Duration of QRS complex in resting electrocardiogram is a predictor of sudden cardiac death in men.
Previous studies indicate that increased QRS duration in ECG is related to the risk of all-cause death. However, the association of QRS duration with the risk of sudden cardiac death (SCD) is not well documented in large population-based studies. Our aim was to examine the relation of QRS duration with SCD in a population-based sample of men.
METHODS AND RESULTS
This prospective study was based on a cohort of 2049 men aged 42 to 60 years at baseline with a 19-year follow-up, during which a total of 156 SCDs occurred. As a continuous variable, each 10-ms increase in QRS duration was associated with a 27% higher risk for SCD (relative risk, 1.27; 95% confidence interval, 1.14-1.40; P<0.001). Subjects with QRS duration of >110 ms (highest quintile) had a 2.50-fold risk for SCD (relative risk, 2.50; 95% confidence interval, 1.38-4.55; P=0.002) compared with those with QRS duration of <96 ms (lowest quintile), after adjustment for established key demographic and clinical risk factors (age, alcohol consumption, previous myocardial infarction, smoking, serum low- and high-density lipoprotein cholesterol, C-reactive protein, type 2 diabetes mellitus, body mass index, systolic blood pressure, and cardiorespiratory fitness). In addition to QRS duration, smoking, previous myocardial infarction, type 2 diabetes mellitus, cardiorespiratory fitness, body mass index, systolic blood pressure, and C-reactive protein were independently associated with the risk of SCD.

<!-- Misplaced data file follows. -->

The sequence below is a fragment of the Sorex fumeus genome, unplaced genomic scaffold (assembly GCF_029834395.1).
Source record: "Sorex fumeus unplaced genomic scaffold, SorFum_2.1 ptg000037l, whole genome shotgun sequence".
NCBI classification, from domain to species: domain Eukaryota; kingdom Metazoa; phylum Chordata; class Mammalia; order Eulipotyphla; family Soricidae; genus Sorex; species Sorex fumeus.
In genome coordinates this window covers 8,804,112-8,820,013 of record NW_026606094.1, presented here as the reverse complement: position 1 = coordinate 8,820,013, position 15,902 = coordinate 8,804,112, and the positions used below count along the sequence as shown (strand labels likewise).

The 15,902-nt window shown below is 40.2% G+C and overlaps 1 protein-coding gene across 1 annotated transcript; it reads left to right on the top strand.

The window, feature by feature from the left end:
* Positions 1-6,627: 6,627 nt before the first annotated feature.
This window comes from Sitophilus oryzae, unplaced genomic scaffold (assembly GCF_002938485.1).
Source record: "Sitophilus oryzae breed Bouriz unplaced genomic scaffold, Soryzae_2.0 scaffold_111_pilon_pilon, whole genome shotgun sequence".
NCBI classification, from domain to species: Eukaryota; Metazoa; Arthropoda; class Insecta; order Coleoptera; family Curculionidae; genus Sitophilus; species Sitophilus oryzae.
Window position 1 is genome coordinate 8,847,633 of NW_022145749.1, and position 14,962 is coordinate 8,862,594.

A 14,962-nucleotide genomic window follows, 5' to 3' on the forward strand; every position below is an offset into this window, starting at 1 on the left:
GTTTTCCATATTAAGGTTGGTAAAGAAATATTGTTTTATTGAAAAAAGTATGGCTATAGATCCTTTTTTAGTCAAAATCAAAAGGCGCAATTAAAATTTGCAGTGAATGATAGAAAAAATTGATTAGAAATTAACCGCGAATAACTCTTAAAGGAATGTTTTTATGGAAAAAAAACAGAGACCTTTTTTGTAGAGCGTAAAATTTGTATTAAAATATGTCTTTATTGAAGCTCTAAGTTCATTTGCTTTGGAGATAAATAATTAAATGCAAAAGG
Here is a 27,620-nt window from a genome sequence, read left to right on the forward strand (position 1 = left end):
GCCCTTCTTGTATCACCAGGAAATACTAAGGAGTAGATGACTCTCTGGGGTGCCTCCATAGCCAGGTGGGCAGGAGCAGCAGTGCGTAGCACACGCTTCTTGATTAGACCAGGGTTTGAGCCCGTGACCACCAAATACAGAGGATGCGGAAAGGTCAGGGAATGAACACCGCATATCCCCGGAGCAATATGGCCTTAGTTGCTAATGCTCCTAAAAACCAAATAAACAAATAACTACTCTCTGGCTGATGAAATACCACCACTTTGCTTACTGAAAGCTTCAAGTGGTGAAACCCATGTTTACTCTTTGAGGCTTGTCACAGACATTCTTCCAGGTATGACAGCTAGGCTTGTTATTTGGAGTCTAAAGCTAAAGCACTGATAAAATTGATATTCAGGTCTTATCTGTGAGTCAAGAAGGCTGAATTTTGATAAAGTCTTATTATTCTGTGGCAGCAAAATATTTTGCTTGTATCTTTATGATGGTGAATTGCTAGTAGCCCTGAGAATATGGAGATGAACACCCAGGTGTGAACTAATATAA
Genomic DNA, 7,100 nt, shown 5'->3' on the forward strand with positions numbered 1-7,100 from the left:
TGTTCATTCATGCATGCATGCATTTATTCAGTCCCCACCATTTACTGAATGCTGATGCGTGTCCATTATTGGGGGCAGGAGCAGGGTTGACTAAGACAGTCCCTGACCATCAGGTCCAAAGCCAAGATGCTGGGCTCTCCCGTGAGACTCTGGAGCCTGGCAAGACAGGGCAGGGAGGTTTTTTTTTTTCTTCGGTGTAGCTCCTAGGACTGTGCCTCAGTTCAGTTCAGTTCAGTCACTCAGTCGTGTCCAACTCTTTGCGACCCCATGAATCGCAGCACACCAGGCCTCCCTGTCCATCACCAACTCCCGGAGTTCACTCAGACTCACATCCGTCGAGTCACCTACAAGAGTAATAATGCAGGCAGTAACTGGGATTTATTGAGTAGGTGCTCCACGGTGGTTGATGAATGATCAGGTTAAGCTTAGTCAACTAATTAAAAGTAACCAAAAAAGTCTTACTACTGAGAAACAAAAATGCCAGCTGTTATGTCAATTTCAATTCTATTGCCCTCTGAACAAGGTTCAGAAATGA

QRS duration is an independent predictor of the risk of SCD and may have utility in estimating SCD risk in the general population.
Institute of Public Health and Clinical Nutrition, School of Public Health and Clinical Nutrition, University of Eastern Finland, Kuopio, Finland. firstname.lastname@example.org
SourceCirculation 125:21 2012 May 29 pg 2588-94
Death, Sudden, Cardiac
Predictive Value of Tests
Pub Type(s)Journal Article